Working Less While Producing More
I feel very privileged to have the opportunity to do work that I love with clients that I respect and enjoy.
In recent years I have also been blessed with a steady stream of new engagements that keep me fixed at my desk, my command post.
With all that being said, I feel it’s important for all of us to make space for things other than work in our lives.
Which is why, when two separate opportunities recently arose for me to take a full week off from work, I seized them – even though they both occurred in the same month.
It took a lot of preparation back at the command post to pull this off. But, as a result, I don’t think the time off negatively impacted my productivity.
In fact, just allowing myself the time to engage with a different point of view was tremendously refreshing and revitalizing.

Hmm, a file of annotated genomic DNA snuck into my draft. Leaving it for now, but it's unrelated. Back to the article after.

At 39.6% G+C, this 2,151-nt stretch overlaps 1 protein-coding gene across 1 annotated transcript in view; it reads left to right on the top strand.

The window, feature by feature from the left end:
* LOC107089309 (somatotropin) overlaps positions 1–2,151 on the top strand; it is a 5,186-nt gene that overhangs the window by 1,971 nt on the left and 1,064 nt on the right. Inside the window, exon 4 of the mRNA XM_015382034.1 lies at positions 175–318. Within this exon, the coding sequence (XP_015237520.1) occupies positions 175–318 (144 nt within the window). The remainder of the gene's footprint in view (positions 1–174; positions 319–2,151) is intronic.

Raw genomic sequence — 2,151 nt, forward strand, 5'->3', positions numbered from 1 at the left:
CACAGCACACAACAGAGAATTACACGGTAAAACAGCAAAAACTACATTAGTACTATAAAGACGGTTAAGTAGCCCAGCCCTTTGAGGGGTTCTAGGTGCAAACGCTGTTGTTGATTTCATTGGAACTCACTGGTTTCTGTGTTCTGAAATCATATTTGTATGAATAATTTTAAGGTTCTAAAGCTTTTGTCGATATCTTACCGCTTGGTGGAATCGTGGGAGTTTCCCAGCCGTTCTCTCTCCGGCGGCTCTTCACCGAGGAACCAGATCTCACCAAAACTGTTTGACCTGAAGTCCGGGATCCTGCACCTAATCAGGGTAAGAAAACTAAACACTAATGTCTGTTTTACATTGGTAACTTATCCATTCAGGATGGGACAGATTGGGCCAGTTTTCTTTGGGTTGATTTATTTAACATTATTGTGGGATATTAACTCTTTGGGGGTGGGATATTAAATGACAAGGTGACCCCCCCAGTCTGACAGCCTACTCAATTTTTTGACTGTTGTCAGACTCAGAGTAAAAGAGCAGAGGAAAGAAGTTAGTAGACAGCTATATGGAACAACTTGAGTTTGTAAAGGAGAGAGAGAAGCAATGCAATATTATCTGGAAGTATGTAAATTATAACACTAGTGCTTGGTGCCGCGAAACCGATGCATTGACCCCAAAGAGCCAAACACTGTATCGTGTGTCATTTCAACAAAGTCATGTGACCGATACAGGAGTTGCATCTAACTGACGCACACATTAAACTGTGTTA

Perhaps we workaholic Americans can learn something from Scandinavians about the relationship between time spent working and value actually produced.
According to a recent Icelandic study on the effects of shorter workweeks among government workers, spending less time working can actually increases your personal productivity.
The study, which included over 1% of the country’s total labor force, shortened workweeks from 40 to 35-36 hours while keeping pay levels constant.
Among the findings:
- Productivity remained constant or actually increased
- Stress and burnout decreased
- Overall Health and Work-Life Balance improved
What do you think? Are you ready to give this a try yourself, or let your employees show you what they can accomplish in fewer hours?